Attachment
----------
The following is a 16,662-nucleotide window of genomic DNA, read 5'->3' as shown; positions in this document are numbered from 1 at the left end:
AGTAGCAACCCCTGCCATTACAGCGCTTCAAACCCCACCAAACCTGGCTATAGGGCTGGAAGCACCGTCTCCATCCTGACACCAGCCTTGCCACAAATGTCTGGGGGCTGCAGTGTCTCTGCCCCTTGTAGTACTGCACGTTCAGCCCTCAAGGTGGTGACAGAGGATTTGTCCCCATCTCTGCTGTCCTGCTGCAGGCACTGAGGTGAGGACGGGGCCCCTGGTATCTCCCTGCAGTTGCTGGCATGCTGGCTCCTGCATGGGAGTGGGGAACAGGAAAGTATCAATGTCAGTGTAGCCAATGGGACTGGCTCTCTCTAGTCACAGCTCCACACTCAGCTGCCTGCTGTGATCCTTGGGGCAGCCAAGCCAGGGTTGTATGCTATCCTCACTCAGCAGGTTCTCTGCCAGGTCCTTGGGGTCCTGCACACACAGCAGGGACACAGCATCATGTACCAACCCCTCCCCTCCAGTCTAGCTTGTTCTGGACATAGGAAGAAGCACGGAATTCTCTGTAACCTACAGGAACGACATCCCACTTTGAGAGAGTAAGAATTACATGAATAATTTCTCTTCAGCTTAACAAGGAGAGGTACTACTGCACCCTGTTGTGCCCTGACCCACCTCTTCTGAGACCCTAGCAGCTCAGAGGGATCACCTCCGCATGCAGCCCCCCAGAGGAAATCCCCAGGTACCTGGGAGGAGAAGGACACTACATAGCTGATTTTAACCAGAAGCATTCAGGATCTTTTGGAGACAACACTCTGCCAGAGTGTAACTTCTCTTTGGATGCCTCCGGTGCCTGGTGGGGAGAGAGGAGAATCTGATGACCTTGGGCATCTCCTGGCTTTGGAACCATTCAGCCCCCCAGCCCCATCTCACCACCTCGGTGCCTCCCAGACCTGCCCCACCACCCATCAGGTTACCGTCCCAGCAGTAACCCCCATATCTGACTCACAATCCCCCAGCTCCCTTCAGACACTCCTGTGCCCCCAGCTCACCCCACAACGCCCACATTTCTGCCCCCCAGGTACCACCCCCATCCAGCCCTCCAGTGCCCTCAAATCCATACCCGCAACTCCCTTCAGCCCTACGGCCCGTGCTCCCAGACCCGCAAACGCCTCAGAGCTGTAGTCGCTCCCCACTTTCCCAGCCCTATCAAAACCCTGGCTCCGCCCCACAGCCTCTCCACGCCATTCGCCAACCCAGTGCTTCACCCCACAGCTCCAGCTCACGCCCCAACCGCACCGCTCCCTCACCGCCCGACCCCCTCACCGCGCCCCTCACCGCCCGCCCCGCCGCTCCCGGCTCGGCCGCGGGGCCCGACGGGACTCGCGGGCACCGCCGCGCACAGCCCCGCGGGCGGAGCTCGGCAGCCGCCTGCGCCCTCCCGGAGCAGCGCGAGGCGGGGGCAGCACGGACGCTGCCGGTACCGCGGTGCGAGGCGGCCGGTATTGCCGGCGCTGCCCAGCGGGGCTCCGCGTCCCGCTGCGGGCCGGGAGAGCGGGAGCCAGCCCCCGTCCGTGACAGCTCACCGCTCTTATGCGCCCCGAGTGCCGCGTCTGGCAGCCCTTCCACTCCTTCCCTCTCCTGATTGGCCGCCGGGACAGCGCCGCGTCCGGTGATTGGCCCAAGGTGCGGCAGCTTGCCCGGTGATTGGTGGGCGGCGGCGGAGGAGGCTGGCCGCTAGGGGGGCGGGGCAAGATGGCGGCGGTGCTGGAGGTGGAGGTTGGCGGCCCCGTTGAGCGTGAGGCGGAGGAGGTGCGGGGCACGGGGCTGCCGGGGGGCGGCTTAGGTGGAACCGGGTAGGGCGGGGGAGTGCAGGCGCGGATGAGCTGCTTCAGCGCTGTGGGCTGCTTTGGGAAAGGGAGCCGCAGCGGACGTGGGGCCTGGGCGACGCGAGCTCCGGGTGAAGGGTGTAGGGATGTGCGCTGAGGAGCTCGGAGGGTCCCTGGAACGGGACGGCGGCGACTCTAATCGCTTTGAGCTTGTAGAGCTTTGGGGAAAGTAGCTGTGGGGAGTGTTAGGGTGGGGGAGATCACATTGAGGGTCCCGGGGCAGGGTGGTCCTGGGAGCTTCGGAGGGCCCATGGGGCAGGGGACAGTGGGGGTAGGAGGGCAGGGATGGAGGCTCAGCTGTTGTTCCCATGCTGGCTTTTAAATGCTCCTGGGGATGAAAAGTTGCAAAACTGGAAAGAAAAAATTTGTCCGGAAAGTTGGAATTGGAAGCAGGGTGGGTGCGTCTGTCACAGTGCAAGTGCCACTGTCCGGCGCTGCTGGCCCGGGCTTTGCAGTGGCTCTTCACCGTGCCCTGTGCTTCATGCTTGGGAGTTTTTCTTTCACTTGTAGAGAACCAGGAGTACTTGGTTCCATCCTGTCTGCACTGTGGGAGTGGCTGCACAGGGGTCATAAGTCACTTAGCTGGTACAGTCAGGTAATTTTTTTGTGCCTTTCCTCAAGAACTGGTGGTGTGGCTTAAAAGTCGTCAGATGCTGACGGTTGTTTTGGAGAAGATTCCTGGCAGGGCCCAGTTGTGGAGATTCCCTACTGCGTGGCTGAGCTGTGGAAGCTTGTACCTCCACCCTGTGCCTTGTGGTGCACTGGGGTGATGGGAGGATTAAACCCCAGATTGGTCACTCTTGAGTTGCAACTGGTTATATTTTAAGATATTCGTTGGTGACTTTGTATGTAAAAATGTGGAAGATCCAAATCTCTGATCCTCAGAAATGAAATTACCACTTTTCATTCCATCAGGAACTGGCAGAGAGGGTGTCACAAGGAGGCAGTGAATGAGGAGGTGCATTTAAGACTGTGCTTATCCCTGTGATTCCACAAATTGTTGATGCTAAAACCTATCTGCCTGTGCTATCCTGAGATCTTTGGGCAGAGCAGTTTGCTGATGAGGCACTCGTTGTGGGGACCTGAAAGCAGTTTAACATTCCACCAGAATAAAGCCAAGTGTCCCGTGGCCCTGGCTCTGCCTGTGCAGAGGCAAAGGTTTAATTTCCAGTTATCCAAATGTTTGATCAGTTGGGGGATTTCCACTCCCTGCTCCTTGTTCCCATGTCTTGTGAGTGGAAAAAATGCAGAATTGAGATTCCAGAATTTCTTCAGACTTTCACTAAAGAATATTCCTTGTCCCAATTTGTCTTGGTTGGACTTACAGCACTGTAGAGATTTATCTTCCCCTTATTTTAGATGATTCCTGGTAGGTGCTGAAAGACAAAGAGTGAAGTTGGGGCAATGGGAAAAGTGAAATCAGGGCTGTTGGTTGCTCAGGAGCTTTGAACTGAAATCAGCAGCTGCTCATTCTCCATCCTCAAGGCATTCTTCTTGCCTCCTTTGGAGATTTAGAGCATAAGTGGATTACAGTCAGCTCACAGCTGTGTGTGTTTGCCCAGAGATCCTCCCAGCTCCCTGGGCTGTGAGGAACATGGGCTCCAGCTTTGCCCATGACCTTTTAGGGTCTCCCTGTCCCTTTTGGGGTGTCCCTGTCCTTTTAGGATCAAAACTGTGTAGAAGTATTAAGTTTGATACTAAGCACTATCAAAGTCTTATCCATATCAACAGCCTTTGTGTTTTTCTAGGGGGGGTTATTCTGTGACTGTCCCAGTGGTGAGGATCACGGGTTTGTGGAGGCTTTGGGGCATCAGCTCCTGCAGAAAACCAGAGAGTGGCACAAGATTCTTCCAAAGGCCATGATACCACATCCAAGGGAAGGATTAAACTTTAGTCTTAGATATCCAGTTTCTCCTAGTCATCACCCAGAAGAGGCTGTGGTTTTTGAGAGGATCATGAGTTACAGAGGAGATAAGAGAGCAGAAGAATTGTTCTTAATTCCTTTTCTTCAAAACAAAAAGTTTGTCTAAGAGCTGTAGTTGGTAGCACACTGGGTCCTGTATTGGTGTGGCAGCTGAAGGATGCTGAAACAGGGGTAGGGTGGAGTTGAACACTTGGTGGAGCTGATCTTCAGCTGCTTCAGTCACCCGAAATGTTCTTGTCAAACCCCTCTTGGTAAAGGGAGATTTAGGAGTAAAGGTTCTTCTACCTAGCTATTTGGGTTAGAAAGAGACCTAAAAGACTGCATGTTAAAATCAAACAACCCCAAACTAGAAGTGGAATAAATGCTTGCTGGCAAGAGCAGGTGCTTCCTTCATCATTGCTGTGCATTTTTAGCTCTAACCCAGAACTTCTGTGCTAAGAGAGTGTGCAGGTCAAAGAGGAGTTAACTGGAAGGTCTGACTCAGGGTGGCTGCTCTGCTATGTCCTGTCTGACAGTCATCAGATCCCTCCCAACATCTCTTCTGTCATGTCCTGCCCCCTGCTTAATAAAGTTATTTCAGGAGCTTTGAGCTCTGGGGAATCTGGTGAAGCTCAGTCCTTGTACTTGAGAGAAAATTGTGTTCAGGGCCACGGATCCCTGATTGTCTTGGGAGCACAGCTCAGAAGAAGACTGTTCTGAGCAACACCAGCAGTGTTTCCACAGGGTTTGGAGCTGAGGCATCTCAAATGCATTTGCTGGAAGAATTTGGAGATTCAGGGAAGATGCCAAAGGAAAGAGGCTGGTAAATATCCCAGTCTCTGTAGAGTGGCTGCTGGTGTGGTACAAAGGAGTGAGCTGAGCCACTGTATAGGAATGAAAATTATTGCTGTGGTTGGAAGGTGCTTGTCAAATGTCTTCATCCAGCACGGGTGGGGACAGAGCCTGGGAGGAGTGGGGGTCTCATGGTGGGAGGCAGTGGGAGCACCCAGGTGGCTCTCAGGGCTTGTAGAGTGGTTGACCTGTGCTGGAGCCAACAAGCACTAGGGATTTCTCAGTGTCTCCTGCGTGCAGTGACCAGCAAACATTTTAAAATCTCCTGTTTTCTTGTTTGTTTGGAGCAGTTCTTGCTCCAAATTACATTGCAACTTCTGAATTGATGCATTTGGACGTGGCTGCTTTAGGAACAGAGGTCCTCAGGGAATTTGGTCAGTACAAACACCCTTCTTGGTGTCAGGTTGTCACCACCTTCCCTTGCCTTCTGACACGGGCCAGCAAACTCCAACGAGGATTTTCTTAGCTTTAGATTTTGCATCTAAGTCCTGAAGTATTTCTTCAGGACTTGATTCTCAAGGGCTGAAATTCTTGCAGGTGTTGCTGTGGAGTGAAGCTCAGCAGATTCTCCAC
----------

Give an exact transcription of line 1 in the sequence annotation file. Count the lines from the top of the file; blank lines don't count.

The following is a 16,662-nucleotide window of genomic DNA, read 5'->3' as shown; positions in this document are numbered from 1 at the left end: